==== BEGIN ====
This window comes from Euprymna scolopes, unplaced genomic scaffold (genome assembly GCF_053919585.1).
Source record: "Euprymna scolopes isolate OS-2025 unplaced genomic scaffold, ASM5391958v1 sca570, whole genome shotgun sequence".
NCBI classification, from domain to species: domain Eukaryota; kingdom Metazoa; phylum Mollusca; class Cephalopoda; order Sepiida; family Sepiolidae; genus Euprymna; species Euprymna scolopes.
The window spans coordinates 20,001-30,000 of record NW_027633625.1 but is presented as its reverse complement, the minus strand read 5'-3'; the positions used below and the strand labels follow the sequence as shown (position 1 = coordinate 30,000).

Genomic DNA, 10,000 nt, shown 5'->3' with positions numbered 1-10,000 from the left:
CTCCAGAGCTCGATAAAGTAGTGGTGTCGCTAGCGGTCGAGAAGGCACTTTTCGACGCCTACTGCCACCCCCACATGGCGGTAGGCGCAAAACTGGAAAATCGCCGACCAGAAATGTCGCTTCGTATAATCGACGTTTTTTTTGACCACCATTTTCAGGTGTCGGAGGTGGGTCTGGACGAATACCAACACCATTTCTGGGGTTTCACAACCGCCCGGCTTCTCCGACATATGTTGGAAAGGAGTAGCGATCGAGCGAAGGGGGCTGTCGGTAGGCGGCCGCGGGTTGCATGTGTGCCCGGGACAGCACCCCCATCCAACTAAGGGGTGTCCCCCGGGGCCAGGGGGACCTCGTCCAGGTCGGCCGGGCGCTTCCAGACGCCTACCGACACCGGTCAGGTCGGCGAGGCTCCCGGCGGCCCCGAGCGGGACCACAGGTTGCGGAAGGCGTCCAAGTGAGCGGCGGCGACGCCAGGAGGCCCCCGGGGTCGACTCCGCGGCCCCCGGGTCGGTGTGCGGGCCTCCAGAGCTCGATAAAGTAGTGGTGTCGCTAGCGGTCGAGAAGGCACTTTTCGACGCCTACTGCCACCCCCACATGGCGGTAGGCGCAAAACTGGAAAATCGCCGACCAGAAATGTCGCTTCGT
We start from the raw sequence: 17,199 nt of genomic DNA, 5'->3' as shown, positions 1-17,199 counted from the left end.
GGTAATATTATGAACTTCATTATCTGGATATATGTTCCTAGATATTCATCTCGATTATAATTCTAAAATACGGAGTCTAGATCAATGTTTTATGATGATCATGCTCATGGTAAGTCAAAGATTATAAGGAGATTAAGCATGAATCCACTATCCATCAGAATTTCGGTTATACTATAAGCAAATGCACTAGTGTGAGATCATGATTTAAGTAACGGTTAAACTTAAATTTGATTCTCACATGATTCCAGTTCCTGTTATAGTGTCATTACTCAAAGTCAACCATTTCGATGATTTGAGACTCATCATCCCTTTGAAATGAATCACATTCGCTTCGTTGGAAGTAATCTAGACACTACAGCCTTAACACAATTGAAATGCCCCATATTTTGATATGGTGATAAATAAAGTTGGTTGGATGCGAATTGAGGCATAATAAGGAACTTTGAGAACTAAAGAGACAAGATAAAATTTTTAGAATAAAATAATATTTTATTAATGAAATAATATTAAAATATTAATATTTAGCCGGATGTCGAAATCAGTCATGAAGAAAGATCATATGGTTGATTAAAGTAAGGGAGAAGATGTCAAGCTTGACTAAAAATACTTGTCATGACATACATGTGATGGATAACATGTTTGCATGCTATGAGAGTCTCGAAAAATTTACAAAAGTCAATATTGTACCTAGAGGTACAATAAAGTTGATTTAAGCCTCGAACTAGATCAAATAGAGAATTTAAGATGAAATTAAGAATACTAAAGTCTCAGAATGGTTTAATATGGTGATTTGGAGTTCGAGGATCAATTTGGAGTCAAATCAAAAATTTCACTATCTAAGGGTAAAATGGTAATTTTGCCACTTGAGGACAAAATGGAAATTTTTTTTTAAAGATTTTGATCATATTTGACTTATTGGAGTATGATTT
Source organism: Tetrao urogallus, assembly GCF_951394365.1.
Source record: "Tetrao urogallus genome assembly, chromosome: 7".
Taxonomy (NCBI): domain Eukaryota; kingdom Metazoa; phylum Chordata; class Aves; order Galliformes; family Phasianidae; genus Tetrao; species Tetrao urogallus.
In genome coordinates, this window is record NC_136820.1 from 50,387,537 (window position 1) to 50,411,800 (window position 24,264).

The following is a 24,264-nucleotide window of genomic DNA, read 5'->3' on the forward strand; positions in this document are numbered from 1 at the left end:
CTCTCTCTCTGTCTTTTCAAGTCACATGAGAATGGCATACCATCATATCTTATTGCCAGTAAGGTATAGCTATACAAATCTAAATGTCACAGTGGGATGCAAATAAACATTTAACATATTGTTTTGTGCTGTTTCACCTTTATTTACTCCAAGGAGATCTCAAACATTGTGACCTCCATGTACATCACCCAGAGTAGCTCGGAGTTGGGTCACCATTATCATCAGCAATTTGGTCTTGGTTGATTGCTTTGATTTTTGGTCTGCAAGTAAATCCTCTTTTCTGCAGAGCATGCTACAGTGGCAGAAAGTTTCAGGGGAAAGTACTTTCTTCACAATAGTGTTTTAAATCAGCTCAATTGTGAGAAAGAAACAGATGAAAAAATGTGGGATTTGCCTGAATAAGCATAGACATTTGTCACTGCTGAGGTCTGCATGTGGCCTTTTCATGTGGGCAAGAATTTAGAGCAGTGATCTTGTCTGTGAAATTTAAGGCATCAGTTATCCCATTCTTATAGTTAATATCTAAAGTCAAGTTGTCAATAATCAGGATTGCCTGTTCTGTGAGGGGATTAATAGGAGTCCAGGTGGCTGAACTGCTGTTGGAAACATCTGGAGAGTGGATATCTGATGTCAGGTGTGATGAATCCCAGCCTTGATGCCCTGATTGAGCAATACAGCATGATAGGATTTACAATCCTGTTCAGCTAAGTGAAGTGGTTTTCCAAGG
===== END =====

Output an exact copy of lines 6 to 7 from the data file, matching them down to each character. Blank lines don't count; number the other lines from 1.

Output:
CTCCAGAGCTCGATAAAGTAGTGGTGTCGCTAGCGGTCGAGAAGGCACTTTTCGACGCCTACTGCCACCCCCACATGGCGGTAGGCGCAAAACTGGAAAATCGCCGACCAGAAATGTCGCTTCGTATAATCGACGTTTTTTTTGACCACCATTTTCAGGTGTCGGAGGTGGGTCTGGACGAATACCAACACCATTTCTGGGGTTTCACAACCGCCCGGCTTCTCCGACATATGTTGGAAAGGAGTAGCGATCGAGCGAAGGGGGCTGTCGGTAGGCGGCCGCGGGTTGCATGTGTGCCCGGGACAGCACCCCCATCCAACTAAGGGGTGTCCCCCGGGGCCAGGGGGACCTCGTCCAGGTCGGCCGGGCGCTTCCAGACGCCTACCGACACCGGTCAGGTCGGCGAGGCTCCCGGCGGCCCCGAGCGGGACCACAGGTTGCGGAAGGCGTCCAAGTGAGCGGCGGCGACGCCAGGAGGCCCCCGGGGTCGACTCCGCGGCCCCCGGGTCGGTGTGCGGGCCTCCAGAGCTCGATAAAGTAGTGGTGTCGCTAGCGGTCGAGAAGGCACTTTTCGACGCCTACTGCCACCCCCACATGGCGGTAGGCGCAAAACTGGAAAATCGCCGACCAGAAATGTCGCTTCGT
We start from the raw sequence: 17,199 nt of genomic DNA, 5'->3' as shown, positions 1-17,199 counted from the left end.